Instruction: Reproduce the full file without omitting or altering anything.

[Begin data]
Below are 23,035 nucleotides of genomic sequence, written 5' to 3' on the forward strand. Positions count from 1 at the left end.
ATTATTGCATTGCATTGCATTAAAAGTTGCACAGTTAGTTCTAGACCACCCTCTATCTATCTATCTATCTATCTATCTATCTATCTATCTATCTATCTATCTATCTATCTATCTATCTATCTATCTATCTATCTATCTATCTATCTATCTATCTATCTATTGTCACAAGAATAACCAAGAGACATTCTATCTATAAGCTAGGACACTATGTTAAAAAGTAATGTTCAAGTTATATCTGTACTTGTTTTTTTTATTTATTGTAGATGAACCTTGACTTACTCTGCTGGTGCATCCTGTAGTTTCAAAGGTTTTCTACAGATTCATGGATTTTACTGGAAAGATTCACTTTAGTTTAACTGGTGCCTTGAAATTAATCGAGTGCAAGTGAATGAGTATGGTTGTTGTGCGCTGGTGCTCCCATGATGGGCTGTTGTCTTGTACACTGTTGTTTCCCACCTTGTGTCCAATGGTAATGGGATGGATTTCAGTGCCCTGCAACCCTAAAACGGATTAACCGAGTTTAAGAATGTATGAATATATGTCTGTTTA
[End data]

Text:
Below are 23,035 nucleotides of genomic sequence, written 5' to 3' on the forward strand. Positions count from 1 at the left end.
ATTATTGCATTGCATTGCATTAAAAGTTGCACAGTTAGTTCTAGACCACCCTCTATCTATCTATCTATCTATCTATCTATCTATCTATCTATCTATCTATCTATCTATCTATCTATCTATCTATCTATCTATCTATCTATCTATCTATCTATCTATCTATTGTCACAAGAATAACCAAGAGACATTCTATCTATAAGCTAGGACACTATGTTAAAAAGTAATGTTCAAGTTATATCTGTACTTGTTTTTTTTATTTATTGTAGATGAACCTTGACTTACTCTGCTGGTGCATCCTGTAGTTTCAAAGGTTTTCTACAGATTCATGGATTTTACTGGAAAGATTCACTTTAGTTTAACTGGTGCCTTGAAATTAATCGAGTGCAAGTGAATGAGTATGGTTGTTGTGCGCTGGTGCTCCCATGATGGGCTGTTGTCTTGTACACTGTTGTTTCCCACCTTGTGTCCAATGGTAATGGGATGGATTTCAGTGCCCTGCAACCCTAAAACGGATTAACCGAGTTTAAGAATGTATGAATATATGTCTGTTTA